Skip to main content

Group Identification of Youth in Residential Care: Evidences of Measurement and Dimensionality


This study aims to adapt the Tarrant’s scale of group identification for youth in residential care and to provide evidence of the validity and reliability of this scale. This study is part of a larger project including 59 Portuguese institutions and 400 adolescents (55 % males) from 11 to 18 years old (M = 14.68; SD = 1.83). The adolescents that agreed to participate completed a structured questionnaire that was analysed regarding face, construct and concurrent validity, reliability as well as the relationship between group identification, individual characteristics (age, gender) and placement length. Face validity was obtained with feedback from a panel experts and youth in care. The three components structure obtained explains 70.28 % of the variance: Self-categorization, Group Evaluation and Commitment. The CFA revealed good values of fit: CFI = .95, GFI = .91, and RMSEA = .073. Concurrent validity was documented by the positive and significant correlation found between the positive perception of in-group and all dimensions of group identification, as well by a negative and significant correlation between deviant behaviour and all dimensions of group identification. Finally, significant and positive correlations were found between Self-Categorization and the length of placement in the residential setting. Gender differences were found on Group Evaluation with females reporting higher scores than males. The satisfactory psychometric characteristics of this scale strengthened its trustworthiness in the measurement of group identification and emphasize the relevance and validity of this instrument in the evaluation of group identification in residential care populations.

This is a preview of subscription content, access via your institution.


  • Arbuckle, (2009). Amos 18 User’s Guide. Amos Development Corporation.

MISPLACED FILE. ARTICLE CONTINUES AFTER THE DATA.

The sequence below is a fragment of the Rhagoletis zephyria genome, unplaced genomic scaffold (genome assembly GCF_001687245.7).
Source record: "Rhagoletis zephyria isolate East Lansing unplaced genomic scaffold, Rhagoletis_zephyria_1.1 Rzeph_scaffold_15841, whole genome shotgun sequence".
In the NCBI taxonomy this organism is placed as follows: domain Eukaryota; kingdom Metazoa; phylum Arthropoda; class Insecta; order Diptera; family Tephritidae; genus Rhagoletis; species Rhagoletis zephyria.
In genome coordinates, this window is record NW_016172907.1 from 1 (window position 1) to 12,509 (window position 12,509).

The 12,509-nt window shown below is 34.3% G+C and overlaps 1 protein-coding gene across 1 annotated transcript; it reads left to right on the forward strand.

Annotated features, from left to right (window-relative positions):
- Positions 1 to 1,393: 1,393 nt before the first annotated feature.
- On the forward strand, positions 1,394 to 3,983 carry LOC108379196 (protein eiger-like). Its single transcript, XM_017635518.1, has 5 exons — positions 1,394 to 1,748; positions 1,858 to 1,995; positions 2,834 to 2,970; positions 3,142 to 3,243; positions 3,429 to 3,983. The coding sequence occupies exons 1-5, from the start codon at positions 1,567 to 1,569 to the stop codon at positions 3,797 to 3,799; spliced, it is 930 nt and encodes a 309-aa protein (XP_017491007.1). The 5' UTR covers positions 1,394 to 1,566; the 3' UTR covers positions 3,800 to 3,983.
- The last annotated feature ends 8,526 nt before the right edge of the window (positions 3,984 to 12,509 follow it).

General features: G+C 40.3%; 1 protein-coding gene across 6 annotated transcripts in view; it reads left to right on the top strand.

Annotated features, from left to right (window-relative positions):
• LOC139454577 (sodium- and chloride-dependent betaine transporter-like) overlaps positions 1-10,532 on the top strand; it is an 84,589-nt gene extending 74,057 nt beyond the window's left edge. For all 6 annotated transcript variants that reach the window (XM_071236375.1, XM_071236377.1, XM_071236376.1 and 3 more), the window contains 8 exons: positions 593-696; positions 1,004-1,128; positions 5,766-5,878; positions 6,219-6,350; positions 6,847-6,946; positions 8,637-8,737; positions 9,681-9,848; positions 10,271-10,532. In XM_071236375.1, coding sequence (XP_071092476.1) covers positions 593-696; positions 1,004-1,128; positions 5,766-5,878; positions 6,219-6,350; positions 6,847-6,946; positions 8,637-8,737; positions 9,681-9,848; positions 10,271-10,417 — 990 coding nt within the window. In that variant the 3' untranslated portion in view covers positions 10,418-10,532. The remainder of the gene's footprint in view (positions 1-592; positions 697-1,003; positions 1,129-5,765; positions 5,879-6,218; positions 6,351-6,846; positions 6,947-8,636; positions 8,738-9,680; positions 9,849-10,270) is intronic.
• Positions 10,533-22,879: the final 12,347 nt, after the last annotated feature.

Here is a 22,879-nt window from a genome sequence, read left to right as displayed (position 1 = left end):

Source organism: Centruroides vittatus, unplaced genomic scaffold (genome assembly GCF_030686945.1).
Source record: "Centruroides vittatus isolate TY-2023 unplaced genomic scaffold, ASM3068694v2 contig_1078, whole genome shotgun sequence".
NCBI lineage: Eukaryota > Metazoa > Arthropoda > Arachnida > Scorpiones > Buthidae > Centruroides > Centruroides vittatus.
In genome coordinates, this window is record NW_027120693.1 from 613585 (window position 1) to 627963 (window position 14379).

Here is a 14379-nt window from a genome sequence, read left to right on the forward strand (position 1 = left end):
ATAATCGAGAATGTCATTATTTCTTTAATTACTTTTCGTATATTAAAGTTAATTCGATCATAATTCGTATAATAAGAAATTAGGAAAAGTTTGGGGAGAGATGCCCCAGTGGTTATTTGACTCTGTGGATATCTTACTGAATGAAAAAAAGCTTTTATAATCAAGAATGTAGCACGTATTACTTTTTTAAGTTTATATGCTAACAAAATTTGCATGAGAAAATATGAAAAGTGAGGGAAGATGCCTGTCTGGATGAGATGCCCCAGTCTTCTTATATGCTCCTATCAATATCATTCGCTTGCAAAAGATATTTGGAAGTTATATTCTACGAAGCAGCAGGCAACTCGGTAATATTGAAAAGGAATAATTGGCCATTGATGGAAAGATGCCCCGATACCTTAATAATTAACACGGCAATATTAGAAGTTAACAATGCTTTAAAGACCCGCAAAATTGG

• Brown, R., Condor, S., Mathews, A., Wade, G., & Williams, J. (1986). Explaining intergroup differentiation in an industrial organization. Journal of Occupational Psychology, 59(4), 273–286.

    Article  Google Scholar 

  • Cameron, J. E. (2004). A three-factor model of social identity. Self and Identity, 3(3), 239–262.

    Article  Google Scholar 

  • Casas, F., Cornejo, J., Colton, M., & Scholte, E. (2000). Perceptions of stigmatization and satisfaction with services received, among users of social welfare services for the child and the family in 3 European Regions. Social Indicators Research, 51(3), 287–308.

    Article  Google Scholar 

  • Cava, M. J., Buelga, S., Herrero, J., & Musitu, G. (2011). Factor structure of the Spanish adaptation of Tarrant’s Group identification scale. Psicothema, 23(4), 772–777.

    Google Scholar 

  • Cheung, C., Goodman, D., Leckie, G., & Jenkins, J. M. (2011). Understanding contextual effects on externalizing behaviors in children in out-of-home care: Influence of workers and foster families. Children and Youth Services Review, 33(10), 2050–2060.

    Article  Google Scholar 

  • Deaux, K. (2000). Models, meanings, and motivations. In D. Capozza & R. Brown (Eds.), Social identity processes: Trends in theory and research (pp. 1–14). London: Sage.

    Google Scholar 

  • Ellemers, N., Kortekaas, P., & Ouwerkerk, J. (1999). Self-categorization, commitment to the group and social self-esteem as related but distinct aspects of social identity. European Journal of Social Psychology, 29, 371–389.

    Article  Google Scholar 

  • Haslam, S. A., Jetten, J., Postmes, T., & Haslam, C. (2009). Social identity, health and well-being: an emerging agenda for applied psychology. Applied Psychology: An International Review, 58(1), 1–23.

    Article  Google Scholar 

  • Hinkle, S., Taylor, L. A., Fox-Cardamone, D. L., & Crook, K. F. (1989). Intragroup indentification and intergroup differentiation: A multicomponent approach. British Journal of Social Psychology, 28, 305–317.

  • Hu, L., & Bentler, P. (1999). Cutoff criteria for fit indexes in covariance structure analysis: Conventional criteria versus new alternatives. Structural Equation Modelling, 6(1), 1–55.

    Article  Google Scholar